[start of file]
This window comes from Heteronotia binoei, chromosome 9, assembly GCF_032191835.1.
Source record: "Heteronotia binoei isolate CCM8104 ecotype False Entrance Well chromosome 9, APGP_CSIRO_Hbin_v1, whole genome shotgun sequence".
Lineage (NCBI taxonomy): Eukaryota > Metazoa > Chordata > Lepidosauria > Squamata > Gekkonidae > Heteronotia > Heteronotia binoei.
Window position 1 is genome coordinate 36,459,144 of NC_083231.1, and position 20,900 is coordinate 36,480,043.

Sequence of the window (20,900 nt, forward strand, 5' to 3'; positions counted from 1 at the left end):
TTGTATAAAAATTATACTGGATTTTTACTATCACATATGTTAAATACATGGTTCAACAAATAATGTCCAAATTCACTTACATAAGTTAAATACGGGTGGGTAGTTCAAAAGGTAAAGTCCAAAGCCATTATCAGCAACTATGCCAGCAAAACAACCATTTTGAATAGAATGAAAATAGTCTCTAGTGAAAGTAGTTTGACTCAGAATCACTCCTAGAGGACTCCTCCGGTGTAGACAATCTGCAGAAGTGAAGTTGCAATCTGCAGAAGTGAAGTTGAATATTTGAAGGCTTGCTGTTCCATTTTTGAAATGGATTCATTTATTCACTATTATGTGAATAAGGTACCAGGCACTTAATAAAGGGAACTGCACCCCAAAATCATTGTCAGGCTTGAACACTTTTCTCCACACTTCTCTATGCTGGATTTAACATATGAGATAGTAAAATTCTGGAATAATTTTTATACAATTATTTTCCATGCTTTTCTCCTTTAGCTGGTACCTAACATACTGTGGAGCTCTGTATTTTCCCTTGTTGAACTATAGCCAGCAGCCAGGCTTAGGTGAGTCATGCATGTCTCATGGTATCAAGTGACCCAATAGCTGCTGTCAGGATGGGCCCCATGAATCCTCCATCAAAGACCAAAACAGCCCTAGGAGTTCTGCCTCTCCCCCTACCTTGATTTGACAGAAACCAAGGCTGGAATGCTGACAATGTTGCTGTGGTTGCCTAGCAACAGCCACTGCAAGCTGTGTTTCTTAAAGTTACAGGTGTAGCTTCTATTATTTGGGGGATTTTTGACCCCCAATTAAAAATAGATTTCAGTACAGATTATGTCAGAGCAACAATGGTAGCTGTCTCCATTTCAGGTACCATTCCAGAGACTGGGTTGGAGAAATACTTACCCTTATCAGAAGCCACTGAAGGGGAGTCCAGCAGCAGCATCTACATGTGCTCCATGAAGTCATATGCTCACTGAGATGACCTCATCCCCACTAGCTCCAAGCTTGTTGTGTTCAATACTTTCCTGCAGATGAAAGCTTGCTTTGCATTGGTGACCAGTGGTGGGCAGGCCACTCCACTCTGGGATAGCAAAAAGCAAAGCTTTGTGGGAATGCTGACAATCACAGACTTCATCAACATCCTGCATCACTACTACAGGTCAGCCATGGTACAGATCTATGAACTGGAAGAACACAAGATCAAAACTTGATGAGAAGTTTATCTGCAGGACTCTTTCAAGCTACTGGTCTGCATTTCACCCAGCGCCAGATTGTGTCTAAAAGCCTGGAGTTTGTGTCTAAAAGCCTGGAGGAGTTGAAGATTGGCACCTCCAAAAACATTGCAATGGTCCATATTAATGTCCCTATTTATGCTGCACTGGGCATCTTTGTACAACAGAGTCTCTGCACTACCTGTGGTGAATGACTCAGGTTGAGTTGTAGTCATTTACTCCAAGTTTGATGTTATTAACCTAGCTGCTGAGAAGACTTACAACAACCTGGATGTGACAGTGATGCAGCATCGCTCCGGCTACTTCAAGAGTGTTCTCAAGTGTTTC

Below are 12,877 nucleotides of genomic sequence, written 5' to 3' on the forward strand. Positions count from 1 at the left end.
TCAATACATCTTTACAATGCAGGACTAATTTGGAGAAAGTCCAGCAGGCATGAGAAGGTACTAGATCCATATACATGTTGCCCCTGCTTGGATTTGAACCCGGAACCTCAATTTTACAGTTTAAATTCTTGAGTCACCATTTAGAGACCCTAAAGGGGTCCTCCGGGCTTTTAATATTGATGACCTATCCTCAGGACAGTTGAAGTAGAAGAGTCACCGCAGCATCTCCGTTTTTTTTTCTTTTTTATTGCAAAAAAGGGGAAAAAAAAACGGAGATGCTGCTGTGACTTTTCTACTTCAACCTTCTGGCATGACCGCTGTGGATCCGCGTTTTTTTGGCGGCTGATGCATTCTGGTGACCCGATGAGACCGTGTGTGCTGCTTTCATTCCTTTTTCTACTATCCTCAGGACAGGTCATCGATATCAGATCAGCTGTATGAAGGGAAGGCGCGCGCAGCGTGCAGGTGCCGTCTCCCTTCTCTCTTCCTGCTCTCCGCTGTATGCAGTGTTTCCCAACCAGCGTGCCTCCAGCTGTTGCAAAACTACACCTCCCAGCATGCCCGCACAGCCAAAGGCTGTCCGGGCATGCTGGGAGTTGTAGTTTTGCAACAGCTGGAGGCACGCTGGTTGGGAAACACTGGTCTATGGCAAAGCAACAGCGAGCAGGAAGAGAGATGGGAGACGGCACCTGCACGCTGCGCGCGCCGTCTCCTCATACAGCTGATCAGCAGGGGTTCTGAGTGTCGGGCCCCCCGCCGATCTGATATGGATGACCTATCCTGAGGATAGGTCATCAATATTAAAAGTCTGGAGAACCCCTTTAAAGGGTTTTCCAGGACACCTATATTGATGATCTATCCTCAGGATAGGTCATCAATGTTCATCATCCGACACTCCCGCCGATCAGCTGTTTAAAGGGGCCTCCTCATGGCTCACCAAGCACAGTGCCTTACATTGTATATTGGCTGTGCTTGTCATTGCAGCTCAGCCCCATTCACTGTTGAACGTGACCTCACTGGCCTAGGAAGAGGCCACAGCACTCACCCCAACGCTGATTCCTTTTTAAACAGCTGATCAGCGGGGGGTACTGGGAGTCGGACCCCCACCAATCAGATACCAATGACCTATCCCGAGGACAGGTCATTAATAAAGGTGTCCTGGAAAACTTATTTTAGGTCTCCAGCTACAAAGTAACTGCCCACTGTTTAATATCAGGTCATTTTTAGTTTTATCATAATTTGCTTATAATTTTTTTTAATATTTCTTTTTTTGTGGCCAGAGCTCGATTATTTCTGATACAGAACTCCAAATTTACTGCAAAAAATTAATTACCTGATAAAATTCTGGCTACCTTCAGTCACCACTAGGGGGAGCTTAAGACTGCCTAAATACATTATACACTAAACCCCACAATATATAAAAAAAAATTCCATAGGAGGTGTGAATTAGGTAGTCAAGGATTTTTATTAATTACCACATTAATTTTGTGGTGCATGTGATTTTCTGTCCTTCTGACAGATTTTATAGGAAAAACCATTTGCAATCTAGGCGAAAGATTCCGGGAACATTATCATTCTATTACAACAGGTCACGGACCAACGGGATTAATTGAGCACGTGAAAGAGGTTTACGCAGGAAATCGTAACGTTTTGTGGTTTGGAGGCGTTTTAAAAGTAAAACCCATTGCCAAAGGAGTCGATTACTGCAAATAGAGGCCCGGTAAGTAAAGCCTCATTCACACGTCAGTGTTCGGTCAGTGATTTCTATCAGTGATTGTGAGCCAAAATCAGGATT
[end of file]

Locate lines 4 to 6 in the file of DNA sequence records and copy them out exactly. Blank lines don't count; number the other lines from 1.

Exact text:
Window position 1 is genome coordinate 36,459,144 of NC_083231.1, and position 20,900 is coordinate 36,480,043.

Sequence of the window (20,900 nt, forward strand, 5' to 3'; positions counted from 1 at the left end):
TTGTATAAAAATTATACTGGATTTTTACTATCACATATGTTAAATACATGGTTCAACAAATAATGTCCAAATTCACTTACATAAGTTAAATACGGGTGGGTAGTTCAAAAGGTAAAGTCCAAAGCCATTATCAGCAACTATGCCAGCAAAACAACCATTTTGAATAGAATGAAAATAGTCTCTAGTGAAAGTAGTTTGACTCAGAATCACTCCTAGAGGACTCCTCCGGTGTAGACAATCTGCAGAAGTGAAGTTGCAATCTGCAGAAGTGAAGTTGAATATTTGAAGGCTTGCTGTTCCATTTTTGAAATGGATTCATTTATTCACTATTATGTGAATAAGGTACCAGGCACTTAATAAAGGGAACTGCACCCCAAAATCATTGTCAGGCTTGAACACTTTTCTCCACACTTCTCTATGCTGGATTTAACATATGAGATAGTAAAATTCTGGAATAATTTTTATACAATTATTTTCCATGCTTTTCTCCTTTAGCTGGTACCTAACATACTGTGGAGCTCTGTATTTTCCCTTGTTGAACTATAGCCAGCAGCCAGGCTTAGGTGAGTCATGCATGTCTCATGGTATCAAGTGACCCAATAGCTGCTGTCAGGATGGGCCCCATGAATCCTCCATCAAAGACCAAAACAGCCCTAGGAGTTCTGCCTCTCCCCCTACCTTGATTTGACAGAAACCAAGGCTGGAATGCTGACAATGTTGCTGTGGTTGCCTAGCAACAGCCACTGCAAGCTGTGTTTCTTAAAGTTACAGGTGTAGCTTCTATTATTTGGGGGATTTTTGACCCCCAATTAAAAATAGATTTCAGTACAGATTATGTCAGAGCAACAATGGTAGCTGTCTCCATTTCAGGTACCATTCCAGAGACTGGGTTGGAGAAATACTTACCCTTATCAGAAGCCACTGAAGGGGAGTCCAGCAGCAGCATCTACATGTGCTCCATGAAGTCATATGCTCACTGAGATGACCTCATCCCCACTAGCTCCAAGCTTGTTGTGTTCAATACTTTCCTGCAGATGAAAGCTTGCTTTGCATTGGTGACCAGTGGTGGGCAGGCCACTCCACTCTGGGATAGCAAAAAGCAAAGCTTTGTGGGAATGCTGACAATCACAGACTTCATCAACATCCTGCATCACTACTACAGGTCAGCCATGGTACAGATCTATGAACTGGAAGAACACAAGATCAAAACTTGATGAGAAGTTTATCTGCAGGACTCTTTCAAGCTACTGGTCTGCATTTCACCCAGCGCCAGATTGTGTCTAAAAGCCTGGAGTTTGTGTCTAAAAGCCTGGAGGAGTTGAAGATTGGCACCTCCAAAAACATTGCAATGGTCCATATTAATGTCCCTATTTATGCTGCACTGGGCATCTTTGTACAACAGAGTCTCTGCACTACCTGTGGTGAATGACTCAGGTTGAGTTGTAGTCATTTACTCCAAGTTTGATGTTATTAACCTAGCTGCTGAGAAGACTTACAACAACCTGGATGTGACAGTGATGCAGCATCGCTCCGGCTACTTCAAGAGTGTTCTCAAGTGTTTC